Other than setting up secure configs for SSH and Tor themselves, is it worth doing other hardening like running Wireguard over Tor? I know that extra layers of security can't hurt, but I want this backup connection to be as reliable as possible so I want to avoid unneeded complexity.


In my home network, I'm currently hosting a public facing service and a number of private services (on their own subdomain resolved on my local DNS), all behind a reverse proxy acting as a "bouncer" that serves the public service on a subdomain on a port forward.

I am in the process of moving the network behind a hardware firewall and separating the network out and would like to move the reverse proxy into its own VLAN (DMZ). My initial plan was to host reverse proxy + authentication service in a VM in the DMZ, with firewall allow rules only port 80 to the services on my LAN and everything else blocked.

On closer look, this now seems like a single point of failure that could expose private services if something goes wrong with the reverse proxy. Alternatively, I could have a reverse proxy in the DMZ only for the public service and another reverse proxy on the LAN for internal services.

What is everyone doing in this situation? What are best practices? Thanks a bunch, as always!


Is anybody self hosting Beeper bridges?

I'm still wary of privacy concerns, as they basically just have you log into every other service through their app (which as I understand is always going on in the closed source part of Beeper's product).

The linked GitHub README also states that the benefit of hosting their bridge setup is basically "hosting Matrix hard" which I don't necessarily believe.


Hey there!

So, I've accumulated a ton of courses and tutorials over the years - everything from photography to cooking to music mixing and mastering, DIY, gardening, you name it.

I've been trying to keep everything organized with Jellyfin, but honestly, it's a bit of a hassle to navigate through all my content and find what I need.

I'd love to find something with a user-friendly interface where I can easily sort, organize, and tag all my courses and videos.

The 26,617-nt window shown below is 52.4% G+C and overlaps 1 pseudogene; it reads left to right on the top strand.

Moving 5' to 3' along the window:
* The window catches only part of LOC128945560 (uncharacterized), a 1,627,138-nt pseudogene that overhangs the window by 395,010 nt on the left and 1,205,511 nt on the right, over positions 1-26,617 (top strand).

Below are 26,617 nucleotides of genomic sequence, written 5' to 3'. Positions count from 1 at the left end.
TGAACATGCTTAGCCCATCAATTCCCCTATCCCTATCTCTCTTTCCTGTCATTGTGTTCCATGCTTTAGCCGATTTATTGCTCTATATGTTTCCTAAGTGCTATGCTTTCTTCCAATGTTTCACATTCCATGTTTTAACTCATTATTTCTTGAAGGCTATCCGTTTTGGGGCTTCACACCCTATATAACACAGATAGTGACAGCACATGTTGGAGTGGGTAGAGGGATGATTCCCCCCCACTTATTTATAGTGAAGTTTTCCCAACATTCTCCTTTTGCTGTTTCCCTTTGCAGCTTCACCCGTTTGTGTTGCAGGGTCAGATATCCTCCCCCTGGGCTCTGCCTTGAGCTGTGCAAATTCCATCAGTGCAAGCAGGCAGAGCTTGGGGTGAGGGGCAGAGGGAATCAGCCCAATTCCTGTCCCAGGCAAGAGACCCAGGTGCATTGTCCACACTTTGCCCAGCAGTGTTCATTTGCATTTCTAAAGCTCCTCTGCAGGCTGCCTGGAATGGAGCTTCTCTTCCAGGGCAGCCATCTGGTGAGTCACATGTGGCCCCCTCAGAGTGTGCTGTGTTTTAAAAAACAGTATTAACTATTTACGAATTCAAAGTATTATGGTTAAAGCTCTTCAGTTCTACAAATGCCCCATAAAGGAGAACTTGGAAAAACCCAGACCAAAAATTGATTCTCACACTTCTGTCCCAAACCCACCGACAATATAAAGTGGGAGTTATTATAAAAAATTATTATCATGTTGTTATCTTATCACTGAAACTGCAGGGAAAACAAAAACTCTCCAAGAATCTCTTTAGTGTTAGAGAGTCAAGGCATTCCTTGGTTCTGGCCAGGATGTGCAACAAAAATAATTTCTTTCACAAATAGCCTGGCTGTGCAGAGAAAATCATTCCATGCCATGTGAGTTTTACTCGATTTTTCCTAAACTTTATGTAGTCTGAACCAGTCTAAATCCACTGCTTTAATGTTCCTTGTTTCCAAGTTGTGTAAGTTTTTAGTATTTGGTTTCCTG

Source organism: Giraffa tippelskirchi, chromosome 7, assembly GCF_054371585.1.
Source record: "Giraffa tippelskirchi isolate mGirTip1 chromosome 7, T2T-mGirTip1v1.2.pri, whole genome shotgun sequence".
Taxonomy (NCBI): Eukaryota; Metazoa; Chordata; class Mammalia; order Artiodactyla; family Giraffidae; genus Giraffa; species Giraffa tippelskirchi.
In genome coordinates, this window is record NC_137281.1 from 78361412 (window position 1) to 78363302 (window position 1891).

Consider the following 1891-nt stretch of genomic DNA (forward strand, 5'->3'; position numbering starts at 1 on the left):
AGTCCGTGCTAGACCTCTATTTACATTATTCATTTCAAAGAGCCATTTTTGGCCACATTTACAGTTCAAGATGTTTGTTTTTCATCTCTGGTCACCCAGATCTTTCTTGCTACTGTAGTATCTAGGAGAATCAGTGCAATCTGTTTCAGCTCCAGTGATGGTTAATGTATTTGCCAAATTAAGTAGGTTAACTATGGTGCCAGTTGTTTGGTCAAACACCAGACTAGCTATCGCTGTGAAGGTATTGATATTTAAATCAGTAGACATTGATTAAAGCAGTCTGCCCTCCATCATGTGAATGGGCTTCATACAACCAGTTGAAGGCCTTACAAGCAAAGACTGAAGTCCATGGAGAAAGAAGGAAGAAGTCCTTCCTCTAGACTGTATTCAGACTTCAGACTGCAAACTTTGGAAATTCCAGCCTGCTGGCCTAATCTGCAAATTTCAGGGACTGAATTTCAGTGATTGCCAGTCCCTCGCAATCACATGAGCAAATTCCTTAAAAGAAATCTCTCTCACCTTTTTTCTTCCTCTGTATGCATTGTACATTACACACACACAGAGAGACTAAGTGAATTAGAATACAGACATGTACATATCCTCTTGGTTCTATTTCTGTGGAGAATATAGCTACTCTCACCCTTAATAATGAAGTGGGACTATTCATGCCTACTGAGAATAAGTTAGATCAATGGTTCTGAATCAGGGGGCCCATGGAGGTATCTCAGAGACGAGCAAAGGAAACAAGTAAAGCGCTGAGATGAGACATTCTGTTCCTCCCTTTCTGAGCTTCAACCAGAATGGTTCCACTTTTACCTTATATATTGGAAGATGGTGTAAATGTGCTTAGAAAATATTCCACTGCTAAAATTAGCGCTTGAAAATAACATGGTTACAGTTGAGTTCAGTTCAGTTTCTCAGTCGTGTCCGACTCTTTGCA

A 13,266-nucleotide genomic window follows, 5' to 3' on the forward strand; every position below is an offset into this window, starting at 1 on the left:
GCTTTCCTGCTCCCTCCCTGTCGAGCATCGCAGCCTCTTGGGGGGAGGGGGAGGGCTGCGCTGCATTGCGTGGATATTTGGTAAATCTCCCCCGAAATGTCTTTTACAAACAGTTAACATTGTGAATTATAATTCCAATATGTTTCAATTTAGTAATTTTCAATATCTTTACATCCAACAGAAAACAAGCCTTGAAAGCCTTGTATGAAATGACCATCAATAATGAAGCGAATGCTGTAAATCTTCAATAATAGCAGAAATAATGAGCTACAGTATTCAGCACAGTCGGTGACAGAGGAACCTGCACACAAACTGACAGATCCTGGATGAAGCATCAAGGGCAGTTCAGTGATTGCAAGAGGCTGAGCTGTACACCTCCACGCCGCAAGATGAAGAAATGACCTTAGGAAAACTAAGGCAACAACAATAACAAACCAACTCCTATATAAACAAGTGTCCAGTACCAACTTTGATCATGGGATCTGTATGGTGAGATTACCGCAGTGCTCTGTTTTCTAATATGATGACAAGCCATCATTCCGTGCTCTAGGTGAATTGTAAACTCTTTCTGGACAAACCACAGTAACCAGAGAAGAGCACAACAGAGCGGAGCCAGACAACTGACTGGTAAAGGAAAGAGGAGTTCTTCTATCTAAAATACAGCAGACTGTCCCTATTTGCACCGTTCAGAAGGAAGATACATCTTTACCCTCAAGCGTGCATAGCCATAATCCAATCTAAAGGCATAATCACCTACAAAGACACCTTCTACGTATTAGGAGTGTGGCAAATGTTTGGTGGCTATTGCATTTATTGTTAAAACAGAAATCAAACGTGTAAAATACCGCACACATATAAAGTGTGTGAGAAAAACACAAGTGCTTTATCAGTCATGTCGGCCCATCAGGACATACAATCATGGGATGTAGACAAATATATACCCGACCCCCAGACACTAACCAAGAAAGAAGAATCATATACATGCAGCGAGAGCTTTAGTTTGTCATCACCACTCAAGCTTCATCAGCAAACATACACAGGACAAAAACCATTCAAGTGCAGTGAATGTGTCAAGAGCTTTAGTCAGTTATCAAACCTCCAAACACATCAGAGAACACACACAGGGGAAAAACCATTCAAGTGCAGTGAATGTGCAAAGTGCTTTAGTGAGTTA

I've been searching high and low for a solution these past few days, but haven't had much luck. Any suggestions?

Thanks in advance for your help!


Hi! For the ones of you that use Trello, I made a simple to use and host alternative in PHP. It's not a complete alternative like other projects, and I mainly made it to be able to host it on free PHP web servers while having control over data/attachments. It also support a basic importer for Trello JSON exports.

I'm hosting a test instance here, you can make an account to try it out (no email required):


And the repository with other instructions is here:


submitted 5 days ago* (last edited 5 days ago) by lightrush@lemmy.ca to c/selfhosted@lemmy.world

So long partner...

Any recommended alternative?

submitted 5 days ago* (last edited 5 days ago) by Sunny@slrpnk.net to c/selfhosted@lemmy.world

Hiya, just got NPM installed and working, very happy to finally have SSL certs on all of my serivces and proper URLs to navigate to them, what a breeze! However, as I am still in the learning process: I am curious to know when to enable these three toggles and for what services. I assume the "Block Common Exploits", can always be turned on. But unsure about the two others. Some applications have not worked until I turned on the Websockets Support, but I dont really know what it does, nor do I know what applications need this in order to fully work. Are there any thumb rules for these things?

Appriciate any pointers! 🌻

view more: next ›


36393 readers
414 users here now

A place to share alternatives to popular online services that can be self-hosted without giving up privacy or locking you into a service you don't control.


  1. Be civil: we're here to support and learn from one another. Insults won't be tolerated. Flame wars are frowned upon.

  2. No spam posting.

  3. Posts have to be centered around self-hosting. There are other communities for discussing hardware or home computing. If it's not obvious why your post topic revolves around selfhosting, please include details to make it clear.

  4. Don't duplicate the full text of your blog or github here. Just post the link for folks to click.

  5. Submission headline should match the article title (don’t cherry-pick information from the title to fit your agenda).

  6. No trolling.


Any issues on the community? Report it using the report flag.

Questions? DM the mods!

founded 10 months ago